‘I thank her for allowing me to work with her’: How Katie McCabe grew into the leader Arsenal and Ireland need

From being close to being ditched by her club, Katie McCabe has been entrusted with Arsenal’s armband and will soon lead Ireland into the World Cup

Amid a throng of distraught players in red, Katie McCabe turned to the West Stand at the Emirates Stadium, offering a disconsolate but appreciative thumbs-up to the North London faithful. Arsenal had just fallen short in their Champions League semi-final second leg against Wolfsburg, an extra-time thriller that ended when the German side punished an error in the 119th minute.

After the game, fans had one name to serenade: “We’ve got McCabe ... I just don’t think you understand ...” McCabe had nearly won it in front of a record crowd of 60,063, as, moments before the winner, a chipped cross from her right boot rattled off the bar.

Ireland’s captain had assumed a similar role for the Gunners that night. Arsenal’s extended injury list featuring high-profile names such as Kim Little, Leah Williamson, Beth Mead and Vivianne Miedema – the last three of whom fell victim to the dreaded ACL curse tearing its way through the sport – left McCabe as the literal leader alongside her regular role as the spiritual one.

McCabe’s Arsenal career has by no means culminated with that moment of adulation almost one month ago. It is fair to say, though, that as captain of the club with the biggest trophy cabinet in English football, playing in front of their largest ever home crowd – and the biggest that any woman Irish player has appeared before in recent times –, she has come a long way.


It’s well documented that McCabe’s Arsenal career got off to a slow start before a successful loan spell with Glasgow City in 2017 gave it the momentum it needed. The pressure she was under when she came back? That was more stark than perhaps we realised.

“I had two weeks to save it [her Arsenal career] initially,” explains McCabe. “I was going to sign for another WSL club potentially. I had probably the best two weeks of training of my life.

“I came back a different player, I was fit, I was ready, I was sharp, I was confident coming off the back of winning the league with Glasgow, scoring goals and playing week-in, week-out. It was a different sort of Katie that came back than when I left.”

Even then, McCabe was trying to restore confidence with just a six-month contract as security. Trust eventually re-earned, she was given breathing room with a two-year deal before playing the most minutes in the 2019 title-winning side.

Why that lack of confidence, what went wrong initially?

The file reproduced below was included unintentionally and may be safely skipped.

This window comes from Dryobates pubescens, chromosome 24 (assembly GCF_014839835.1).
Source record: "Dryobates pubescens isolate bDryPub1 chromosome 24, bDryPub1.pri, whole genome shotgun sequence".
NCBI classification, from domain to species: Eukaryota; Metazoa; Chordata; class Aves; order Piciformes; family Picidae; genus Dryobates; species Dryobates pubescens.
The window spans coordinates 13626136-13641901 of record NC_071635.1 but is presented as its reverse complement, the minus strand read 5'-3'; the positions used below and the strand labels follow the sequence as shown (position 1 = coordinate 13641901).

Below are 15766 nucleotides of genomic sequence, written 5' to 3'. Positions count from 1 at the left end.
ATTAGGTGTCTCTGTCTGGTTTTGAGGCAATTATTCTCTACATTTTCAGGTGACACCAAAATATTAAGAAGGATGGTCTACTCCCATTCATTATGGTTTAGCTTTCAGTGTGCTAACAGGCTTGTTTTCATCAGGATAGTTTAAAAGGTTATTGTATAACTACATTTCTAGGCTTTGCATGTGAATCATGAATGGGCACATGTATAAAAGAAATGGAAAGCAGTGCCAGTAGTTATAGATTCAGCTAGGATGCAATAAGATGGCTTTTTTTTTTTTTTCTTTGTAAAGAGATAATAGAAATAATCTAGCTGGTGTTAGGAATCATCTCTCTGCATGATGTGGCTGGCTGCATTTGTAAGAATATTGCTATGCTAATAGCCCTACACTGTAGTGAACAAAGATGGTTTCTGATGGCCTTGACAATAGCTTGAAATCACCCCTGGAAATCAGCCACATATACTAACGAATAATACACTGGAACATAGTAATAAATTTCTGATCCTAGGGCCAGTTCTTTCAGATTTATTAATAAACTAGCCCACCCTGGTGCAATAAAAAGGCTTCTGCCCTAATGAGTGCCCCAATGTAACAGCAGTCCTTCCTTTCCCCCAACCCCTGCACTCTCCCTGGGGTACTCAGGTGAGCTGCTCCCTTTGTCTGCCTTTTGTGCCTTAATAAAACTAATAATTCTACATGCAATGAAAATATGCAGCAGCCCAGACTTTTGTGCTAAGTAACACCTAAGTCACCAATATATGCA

“You’re going over from being a big player in Ireland, [to being] a small fish in a big pond,” says McCabe. “It was difficult, having the opportunity to go out on loan and play. That was more down to being frustrated at the time. I’d just been made captain with Ireland and I couldn’t be captaining my national team and not playing week-in, week-out, so it was a no-brainer for me to go and play.”

During a low point in her club career, McCabe was given the most significant job possible for the national side. In the same month she left for Glasgow, August 2017, former Ireland manager Colin Bell offered her the captaincy aged just 21.

“I wanted Katie to take her talent more seriously,” said Bell of his decision. “I told her she could become a world class player if she became more serious about it, if she took responsibility, if she kept her feet firmly on the ground – and, obviously, she needed to be playing. So if she wanted to make it at Arsenal, she needed to be more dedicated and to work harder than everybody else.”

“Luckily, when she went back to Arsenal, they changed coach. But she was also in a different frame of mind then. She was ready to work harder, to be more professional and get the most out of that talent.”

That new Arsenal coach was Joe Montemurro. He may have forced McCabe to earn his trust, but he insists her ability nevertheless shone through from an early stage. “Probably one of the first things I did was bring her back, because I knew that there were qualities ... we didn’t have a player of that quality,” explains Montemurro.

“If I’m going to be honest with you, the first thing that got me was her smile and her enthusiasm. She was so happy to be back, so happy to be given a second chance.”

The fact that the conversation with the Australian coach is even happening is a testament to McCabe’s impact. Montemurro is now in charge of Juventus, who were Arsenal’s opponents in the group stages of this season’s Champions League. The nature of the competitive beast doesn’t normally lend itself to warm conversations about the opposition.

“It’s not about whether I’m at Juventus or Arsenal, it’s about people,” says Montemurro. “We’re in the game to improve people and the more we can have these chats the better.